We are all faced with the reality of memory loss when a beloved friend, parent or grandparent advances in age.
It is not uncommon for older people to forget small details like where they put their glasses, or their favorite book. They may forget meetings and appointments.
This forgetfulness can become very traumatic, as one starts to experience feelings of loss, lack of worth and incompetence. One of the main causes for memory loss as we grow older is called Age Associated Memory Impairment. This disorder appears to attack short-term memory more than older, more long-term memories, like the names of family members which seem to remain intact with AAMI sufferers.
One of the primary cause for memory loss as we grow older is dementia.
Dementia is actually a symptom and not a disease itself. It is caused by other diseases like Alzheimer's, Parkinson's disease, vascular disease, Pick's disease, AIDS and other deficiencies and impairments that slow and dull the intellectual functions of the mind.
Our memory is the brain's ability to recall and recognize impressions, events, facts and ideas. Memory is stored in the pathways of the brain through neurons, gray cells in the brain. When we experience memory loss it is due to damage to these neurons.
Increasing numbers of healthy, normal people over the age of fifty are experiencing a decline in mental faculties. Memory loss can be of two sorts, short term memory loss, which refers to events that happened minutes or even an hour ago, and long term memory loss which pertains to events that have taken place in the more distant past.
Although it is always disheartening when it occurs, memory loss can be combated. In times past, causes for memory loss were seen as the natural outcome of aging, but it has been scientifically proven that this is not true.
With proper care, a person's memory can be kept active throughout their lifetime, even though memory may slow down and take some time to kick in. However, it is not impossible to stay alert and keep a sharp memory despite advancing age.
Slight memory loss is often seen as the precursor to something much more serious such as Alzheimer's disease. Alzheimer's disease is a condition in which changes in the brain's cells result in the death of a large numbers of brain cells. This causes forgetfulness, a lack of comprehension of basic tasks and problems with communicating.
Alzheimer's patients are vulnerable to other disease as they may forget to perform basic tasks of personal hygiene and nutrition; forgetting to bath and/or eat right. The normal defense mechanisms of the mind fail during this condition.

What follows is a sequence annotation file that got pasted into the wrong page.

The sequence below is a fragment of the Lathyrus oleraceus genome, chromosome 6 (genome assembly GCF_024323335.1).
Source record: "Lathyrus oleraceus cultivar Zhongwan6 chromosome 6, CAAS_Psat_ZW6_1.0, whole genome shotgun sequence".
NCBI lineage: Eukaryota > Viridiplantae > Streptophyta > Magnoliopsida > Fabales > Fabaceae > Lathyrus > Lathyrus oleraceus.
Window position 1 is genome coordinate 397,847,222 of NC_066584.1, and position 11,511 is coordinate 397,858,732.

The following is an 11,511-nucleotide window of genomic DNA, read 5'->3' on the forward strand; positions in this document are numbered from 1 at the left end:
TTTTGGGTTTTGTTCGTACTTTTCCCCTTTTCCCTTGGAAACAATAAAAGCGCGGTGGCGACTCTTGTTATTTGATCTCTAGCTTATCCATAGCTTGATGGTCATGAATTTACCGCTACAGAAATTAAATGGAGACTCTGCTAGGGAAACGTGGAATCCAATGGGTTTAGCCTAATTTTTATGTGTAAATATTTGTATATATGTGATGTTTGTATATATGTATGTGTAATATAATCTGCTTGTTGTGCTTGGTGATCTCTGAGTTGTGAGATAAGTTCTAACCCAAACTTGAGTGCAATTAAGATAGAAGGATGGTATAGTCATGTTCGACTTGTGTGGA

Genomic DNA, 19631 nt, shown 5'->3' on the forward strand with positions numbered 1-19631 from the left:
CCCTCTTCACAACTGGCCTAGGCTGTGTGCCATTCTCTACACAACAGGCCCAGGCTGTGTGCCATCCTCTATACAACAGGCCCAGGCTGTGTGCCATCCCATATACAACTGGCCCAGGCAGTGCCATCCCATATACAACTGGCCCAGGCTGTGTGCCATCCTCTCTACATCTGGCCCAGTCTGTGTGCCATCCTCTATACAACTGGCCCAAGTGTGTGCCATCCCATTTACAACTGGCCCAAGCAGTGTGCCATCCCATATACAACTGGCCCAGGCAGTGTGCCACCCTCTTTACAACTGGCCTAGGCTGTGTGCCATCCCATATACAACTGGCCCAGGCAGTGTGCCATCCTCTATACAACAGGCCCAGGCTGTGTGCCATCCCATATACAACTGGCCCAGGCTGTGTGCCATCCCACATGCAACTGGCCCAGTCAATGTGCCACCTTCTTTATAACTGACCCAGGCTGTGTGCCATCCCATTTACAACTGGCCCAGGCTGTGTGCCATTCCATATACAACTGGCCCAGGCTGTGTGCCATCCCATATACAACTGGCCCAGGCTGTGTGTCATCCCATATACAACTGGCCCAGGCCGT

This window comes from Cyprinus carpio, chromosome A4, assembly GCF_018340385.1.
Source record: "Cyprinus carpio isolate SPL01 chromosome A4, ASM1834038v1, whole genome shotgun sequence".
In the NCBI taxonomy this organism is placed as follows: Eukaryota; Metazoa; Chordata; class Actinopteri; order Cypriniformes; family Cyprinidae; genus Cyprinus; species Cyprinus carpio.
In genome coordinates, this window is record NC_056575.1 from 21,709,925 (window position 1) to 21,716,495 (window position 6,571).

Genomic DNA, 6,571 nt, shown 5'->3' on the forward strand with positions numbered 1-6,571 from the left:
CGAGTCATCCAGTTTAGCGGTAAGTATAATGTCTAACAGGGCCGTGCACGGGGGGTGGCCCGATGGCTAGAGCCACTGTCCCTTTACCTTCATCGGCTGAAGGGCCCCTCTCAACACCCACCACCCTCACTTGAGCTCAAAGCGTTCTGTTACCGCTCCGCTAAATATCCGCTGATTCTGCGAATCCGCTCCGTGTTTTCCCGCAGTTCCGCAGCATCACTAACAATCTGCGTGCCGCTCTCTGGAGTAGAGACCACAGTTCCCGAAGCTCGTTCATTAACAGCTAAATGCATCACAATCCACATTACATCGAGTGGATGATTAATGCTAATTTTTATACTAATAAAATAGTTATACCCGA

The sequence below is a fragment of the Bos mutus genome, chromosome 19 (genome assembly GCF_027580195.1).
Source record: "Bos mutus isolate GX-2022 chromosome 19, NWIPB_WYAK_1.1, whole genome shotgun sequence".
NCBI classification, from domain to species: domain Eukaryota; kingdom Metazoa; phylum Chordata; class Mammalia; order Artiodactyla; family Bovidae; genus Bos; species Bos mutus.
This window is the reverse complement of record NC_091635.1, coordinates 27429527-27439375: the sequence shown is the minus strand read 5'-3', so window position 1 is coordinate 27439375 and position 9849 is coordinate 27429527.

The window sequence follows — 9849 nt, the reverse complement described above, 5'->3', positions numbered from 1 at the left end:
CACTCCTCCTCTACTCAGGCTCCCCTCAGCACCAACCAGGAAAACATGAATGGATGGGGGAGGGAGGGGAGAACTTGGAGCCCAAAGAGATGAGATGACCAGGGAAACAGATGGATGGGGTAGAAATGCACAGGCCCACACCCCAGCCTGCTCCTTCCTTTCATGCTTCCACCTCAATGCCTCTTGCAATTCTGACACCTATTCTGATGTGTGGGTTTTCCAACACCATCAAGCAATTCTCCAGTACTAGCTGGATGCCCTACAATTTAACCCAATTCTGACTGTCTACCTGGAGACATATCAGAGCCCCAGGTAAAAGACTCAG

It can be particularly bewildering since the Alzheimer's patient may not remember whether or not he has eaten, taken medication or performed other tasks essential for continued health and vitality.
Although the causes of memory loss as we grow older are numerous, if we follow a few simple rules we can keep memory loss at bay for many years to come and enjoy a relatively sharp memory throughout our lives.
1. A healthy diet for starters is a must.
You must be careful to include nutritious and vitamin-rich foods in your diet.
2. If you are suffering from cholesterol or high blood pressure, you must be careful to reduce your intake of salt and cut down on rich and fatty foods.
3. Adopt an exercise routine, walking, light jogging and swimming are simple ways to keep the body exercised and stress free.
4. Yoga and other stress reduction programs can relieve tension, and actually eliminate toxins in your body that may bring about disease.
Scientists continue to make remarkable strides in helping sufferers with memory loss.
There are pharmaceutical as well as natural substances one can take to forestall, and in some cases actually help reverse memory loss.
One of the products that we have heard very good things about is Neurovar. The makers of Neurovar say that it is an all natural, safe formula using clinically substantiated ingredients aiding overall cognitive function. They further contend that it is a complete brain function formula and is available today to help support both brain function and protection of cerebral health.
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